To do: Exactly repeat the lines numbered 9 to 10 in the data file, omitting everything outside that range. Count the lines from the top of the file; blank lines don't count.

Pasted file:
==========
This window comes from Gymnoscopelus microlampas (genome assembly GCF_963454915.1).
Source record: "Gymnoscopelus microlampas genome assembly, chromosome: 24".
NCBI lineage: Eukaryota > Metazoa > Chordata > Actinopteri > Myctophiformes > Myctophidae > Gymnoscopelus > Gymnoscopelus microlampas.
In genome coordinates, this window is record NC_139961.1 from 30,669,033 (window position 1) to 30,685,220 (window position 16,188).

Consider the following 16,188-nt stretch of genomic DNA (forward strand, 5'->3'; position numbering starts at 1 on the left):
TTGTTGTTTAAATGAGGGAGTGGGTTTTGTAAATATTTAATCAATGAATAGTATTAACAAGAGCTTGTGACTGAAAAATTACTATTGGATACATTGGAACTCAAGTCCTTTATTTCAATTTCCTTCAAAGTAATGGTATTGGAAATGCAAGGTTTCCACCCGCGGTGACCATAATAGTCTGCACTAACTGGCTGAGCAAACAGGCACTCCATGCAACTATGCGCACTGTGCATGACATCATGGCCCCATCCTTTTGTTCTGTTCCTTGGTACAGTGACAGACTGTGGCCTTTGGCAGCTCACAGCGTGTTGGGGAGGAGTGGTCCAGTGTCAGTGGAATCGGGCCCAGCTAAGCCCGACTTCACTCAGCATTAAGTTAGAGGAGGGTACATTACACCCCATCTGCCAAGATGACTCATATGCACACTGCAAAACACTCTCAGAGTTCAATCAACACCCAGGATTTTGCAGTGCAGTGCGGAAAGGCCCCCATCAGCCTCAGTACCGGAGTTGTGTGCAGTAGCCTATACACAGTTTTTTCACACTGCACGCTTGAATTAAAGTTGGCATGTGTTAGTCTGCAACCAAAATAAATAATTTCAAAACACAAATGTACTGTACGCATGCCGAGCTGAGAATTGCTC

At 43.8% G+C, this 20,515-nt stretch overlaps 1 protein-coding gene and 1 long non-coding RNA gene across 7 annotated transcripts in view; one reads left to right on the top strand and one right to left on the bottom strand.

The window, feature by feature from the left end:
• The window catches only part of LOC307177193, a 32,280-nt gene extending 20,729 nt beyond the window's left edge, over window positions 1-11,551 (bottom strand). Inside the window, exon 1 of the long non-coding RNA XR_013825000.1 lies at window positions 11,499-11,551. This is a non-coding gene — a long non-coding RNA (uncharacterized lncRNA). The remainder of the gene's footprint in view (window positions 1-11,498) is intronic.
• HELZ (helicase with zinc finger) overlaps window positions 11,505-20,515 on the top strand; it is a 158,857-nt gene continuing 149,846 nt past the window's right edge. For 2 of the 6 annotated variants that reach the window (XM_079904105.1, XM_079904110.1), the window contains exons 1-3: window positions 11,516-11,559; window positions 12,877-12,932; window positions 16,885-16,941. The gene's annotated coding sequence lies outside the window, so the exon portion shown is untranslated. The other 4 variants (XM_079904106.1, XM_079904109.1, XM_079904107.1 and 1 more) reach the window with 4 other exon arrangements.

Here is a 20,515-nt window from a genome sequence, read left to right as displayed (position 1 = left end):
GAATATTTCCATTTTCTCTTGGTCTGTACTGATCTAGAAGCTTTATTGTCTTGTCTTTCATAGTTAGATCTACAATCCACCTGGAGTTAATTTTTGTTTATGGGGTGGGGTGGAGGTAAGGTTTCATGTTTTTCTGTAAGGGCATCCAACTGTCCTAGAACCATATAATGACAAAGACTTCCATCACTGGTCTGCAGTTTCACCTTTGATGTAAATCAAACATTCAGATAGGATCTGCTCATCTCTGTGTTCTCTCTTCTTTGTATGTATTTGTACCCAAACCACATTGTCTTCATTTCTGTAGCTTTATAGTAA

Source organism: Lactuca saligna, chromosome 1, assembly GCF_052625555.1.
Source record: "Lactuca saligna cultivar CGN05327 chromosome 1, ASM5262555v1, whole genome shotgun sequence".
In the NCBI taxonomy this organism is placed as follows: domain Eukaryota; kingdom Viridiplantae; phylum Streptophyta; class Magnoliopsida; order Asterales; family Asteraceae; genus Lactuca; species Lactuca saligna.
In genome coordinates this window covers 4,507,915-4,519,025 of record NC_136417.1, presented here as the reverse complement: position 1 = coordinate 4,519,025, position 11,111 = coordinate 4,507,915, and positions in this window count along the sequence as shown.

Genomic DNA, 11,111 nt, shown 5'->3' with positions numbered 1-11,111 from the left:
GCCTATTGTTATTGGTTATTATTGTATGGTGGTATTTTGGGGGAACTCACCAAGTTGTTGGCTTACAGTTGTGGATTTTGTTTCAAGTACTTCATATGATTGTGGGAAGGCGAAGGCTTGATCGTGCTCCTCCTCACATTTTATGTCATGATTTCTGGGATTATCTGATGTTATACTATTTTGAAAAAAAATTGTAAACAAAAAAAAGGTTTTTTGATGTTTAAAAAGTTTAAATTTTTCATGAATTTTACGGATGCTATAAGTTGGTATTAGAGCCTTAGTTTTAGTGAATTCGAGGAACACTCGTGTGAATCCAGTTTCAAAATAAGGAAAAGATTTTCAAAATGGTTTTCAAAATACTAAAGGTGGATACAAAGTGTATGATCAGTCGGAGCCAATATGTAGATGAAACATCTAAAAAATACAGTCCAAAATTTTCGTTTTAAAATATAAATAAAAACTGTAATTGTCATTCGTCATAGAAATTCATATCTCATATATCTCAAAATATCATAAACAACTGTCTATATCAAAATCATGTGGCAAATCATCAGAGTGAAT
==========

• The window catches only part of LOC307177193, a 32,280-nt gene extending 20,729 nt beyond the window's left edge, over window positions 1-11,551 (bottom strand). Inside the window, exon 1 of the long non-coding RNA XR_013825000.1 lies at window positions 11,499-11,551. This is a non-coding gene — a long non-coding RNA (uncharacterized lncRNA). The remainder of the gene's footprint in view (window positions 1-11,498) is intronic.
• HELZ (helicase with zinc finger) overlaps window positions 11,505-20,515 on the top strand; it is a 158,857-nt gene continuing 149,846 nt past the window's right edge. For 2 of the 6 annotated variants that reach the window (XM_079904105.1, XM_079904110.1), the window contains exons 1-3: window positions 11,516-11,559; window positions 12,877-12,932; window positions 16,885-16,941. The gene's annotated coding sequence lies outside the window, so the exon portion shown is untranslated. The other 4 variants (XM_079904106.1, XM_079904109.1, XM_079904107.1 and 1 more) reach the window with 4 other exon arrangements.